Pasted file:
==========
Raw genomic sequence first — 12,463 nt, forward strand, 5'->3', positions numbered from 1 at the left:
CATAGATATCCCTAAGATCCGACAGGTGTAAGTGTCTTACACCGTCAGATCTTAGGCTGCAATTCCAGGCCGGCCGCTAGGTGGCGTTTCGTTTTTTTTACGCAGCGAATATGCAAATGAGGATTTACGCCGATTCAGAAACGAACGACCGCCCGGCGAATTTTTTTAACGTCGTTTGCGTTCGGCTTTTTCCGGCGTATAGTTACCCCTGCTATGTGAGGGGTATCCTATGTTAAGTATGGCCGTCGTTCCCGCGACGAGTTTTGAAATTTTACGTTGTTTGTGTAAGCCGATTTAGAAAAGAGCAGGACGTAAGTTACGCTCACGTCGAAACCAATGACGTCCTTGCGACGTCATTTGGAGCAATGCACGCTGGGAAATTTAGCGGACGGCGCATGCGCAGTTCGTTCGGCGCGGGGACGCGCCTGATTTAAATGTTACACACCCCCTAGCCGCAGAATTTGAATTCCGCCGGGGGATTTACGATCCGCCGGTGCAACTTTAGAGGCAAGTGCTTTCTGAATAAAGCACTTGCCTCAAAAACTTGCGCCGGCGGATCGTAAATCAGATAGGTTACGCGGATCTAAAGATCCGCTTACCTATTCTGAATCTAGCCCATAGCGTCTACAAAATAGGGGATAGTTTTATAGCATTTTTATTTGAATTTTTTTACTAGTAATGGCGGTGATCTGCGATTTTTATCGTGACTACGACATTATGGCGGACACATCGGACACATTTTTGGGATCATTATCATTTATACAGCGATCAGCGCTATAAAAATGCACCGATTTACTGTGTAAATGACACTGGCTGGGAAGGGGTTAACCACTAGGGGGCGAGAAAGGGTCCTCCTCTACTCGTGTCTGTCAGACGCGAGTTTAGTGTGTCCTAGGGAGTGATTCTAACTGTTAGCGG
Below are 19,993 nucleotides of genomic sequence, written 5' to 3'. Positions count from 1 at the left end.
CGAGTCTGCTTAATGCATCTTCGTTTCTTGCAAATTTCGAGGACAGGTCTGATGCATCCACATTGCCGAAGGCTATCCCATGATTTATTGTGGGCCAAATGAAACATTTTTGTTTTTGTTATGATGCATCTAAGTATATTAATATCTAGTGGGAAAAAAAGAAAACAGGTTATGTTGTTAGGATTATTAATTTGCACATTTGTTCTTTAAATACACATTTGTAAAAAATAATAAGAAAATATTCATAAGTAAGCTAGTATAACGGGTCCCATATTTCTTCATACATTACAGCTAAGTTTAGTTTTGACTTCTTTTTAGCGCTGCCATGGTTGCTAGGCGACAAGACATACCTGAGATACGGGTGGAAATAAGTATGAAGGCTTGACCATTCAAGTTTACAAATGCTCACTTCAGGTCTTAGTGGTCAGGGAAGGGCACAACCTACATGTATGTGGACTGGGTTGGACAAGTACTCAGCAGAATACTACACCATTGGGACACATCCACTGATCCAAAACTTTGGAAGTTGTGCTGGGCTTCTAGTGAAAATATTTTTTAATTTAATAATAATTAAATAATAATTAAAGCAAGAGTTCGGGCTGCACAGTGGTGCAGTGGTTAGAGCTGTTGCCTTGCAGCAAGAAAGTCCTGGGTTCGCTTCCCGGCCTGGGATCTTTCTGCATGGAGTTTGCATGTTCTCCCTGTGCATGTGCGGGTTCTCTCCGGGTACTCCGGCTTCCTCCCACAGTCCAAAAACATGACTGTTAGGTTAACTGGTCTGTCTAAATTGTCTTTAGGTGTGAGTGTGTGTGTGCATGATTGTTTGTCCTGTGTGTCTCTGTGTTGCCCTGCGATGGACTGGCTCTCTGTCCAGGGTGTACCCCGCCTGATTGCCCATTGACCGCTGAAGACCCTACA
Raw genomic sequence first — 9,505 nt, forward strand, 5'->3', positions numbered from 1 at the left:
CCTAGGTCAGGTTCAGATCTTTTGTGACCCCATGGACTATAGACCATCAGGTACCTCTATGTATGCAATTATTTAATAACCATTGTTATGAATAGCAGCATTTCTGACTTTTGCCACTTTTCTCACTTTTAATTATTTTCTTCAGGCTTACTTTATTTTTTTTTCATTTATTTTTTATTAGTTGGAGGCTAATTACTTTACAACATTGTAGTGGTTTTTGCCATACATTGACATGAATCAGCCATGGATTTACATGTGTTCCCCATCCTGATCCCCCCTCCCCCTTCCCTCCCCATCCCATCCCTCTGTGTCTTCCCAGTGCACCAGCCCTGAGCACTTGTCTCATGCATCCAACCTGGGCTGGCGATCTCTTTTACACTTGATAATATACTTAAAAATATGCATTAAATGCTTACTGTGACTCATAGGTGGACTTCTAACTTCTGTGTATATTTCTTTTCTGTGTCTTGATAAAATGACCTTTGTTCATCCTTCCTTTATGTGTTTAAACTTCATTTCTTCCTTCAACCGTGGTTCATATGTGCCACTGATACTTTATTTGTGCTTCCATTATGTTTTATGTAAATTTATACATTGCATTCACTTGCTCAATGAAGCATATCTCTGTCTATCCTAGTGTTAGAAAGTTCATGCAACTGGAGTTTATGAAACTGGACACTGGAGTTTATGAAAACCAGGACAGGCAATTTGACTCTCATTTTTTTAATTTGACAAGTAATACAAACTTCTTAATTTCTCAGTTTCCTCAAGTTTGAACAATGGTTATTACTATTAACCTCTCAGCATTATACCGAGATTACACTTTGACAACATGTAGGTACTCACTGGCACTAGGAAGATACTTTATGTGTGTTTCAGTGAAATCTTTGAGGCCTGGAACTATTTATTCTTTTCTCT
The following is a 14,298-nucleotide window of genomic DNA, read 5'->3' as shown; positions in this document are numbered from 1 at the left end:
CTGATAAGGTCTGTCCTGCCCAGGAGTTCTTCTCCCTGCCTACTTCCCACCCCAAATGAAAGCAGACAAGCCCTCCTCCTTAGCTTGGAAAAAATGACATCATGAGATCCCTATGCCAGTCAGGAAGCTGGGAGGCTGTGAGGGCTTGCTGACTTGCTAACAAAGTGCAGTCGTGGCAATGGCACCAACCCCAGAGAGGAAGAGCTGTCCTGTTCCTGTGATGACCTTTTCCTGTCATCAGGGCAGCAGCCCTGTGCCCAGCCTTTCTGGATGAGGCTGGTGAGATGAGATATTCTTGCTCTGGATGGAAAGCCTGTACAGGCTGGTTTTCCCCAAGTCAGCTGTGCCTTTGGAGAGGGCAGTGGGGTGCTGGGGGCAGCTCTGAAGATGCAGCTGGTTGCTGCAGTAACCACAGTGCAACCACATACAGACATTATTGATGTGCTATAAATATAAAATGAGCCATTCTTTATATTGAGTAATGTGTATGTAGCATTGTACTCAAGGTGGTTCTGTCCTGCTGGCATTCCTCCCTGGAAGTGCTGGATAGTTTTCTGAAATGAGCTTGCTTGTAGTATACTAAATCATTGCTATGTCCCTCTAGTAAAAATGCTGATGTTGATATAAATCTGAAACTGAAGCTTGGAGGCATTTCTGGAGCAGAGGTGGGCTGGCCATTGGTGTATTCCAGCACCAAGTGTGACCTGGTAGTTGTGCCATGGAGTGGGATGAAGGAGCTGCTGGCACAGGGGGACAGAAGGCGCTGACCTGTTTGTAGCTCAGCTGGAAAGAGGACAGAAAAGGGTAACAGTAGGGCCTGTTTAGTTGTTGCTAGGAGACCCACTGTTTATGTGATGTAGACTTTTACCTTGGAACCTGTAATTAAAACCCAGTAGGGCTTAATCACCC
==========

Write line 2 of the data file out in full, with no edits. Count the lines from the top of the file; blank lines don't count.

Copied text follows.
CATAGATATCCCTAAGATCCGACAGGTGTAAGTGTCTTACACCGTCAGATCTTAGGCTGCAATTCCAGGCCGGCCGCTAGGTGGCGTTTCGTTTTTTTTACGCAGCGAATATGCAAATGAGGATTTACGCCGATTCAGAAACGAACGACCGCCCGGCGAATTTTTTTAACGTCGTTTGCGTTCGGCTTTTTCCGGCGTATAGTTACCCCTGCTATGTGAGGGGTATCCTATGTTAAGTATGGCCGTCGTTCCCGCGACGAGTTTTGAAATTTTACGTTGTTTGTGTAAGCCGATTTAGAAAAGAGCAGGACGTAAGTTACGCTCACGTCGAAACCAATGACGTCCTTGCGACGTCATTTGGAGCAATGCACGCTGGGAAATTTAGCGGACGGCGCATGCGCAGTTCGTTCGGCGCGGGGACGCGCCTGATTTAAATGTTACACACCCCCTAGCCGCAGAATTTGAATTCCGCCGGGGGATTTACGATCCGCCGGTGCAACTTTAGAGGCAAGTGCTTTCTGAATAAAGCACTTGCCTCAAAAACTTGCGCCGGCGGATCGTAAATCAGATAGGTTACGCGGATCTAAAGATCCGCTTACCTATTCTGAATCTAGCCCATAGCGTCTACAAAATAGGGGATAGTTTTATAGCATTTTTATTTGAATTTTTTTACTAGTAATGGCGGTGATCTGCGATTTTTATCGTGACTACGACATTATGGCGGACACATCGGACACATTTTTGGGATCATTATCATTTATACAGCGATCAGCGCTATAAAAATGCACCGATTTACTGTGTAAATGACACTGGCTGGGAAGGGGTTAACCACTAGGGGGCGAGAAAGGGTCCTCCTCTACTCGTGTCTGTCAGACGCGAGTTTAGTGTGTCCTAGGGAGTGATTCTAACTGTTAGCGG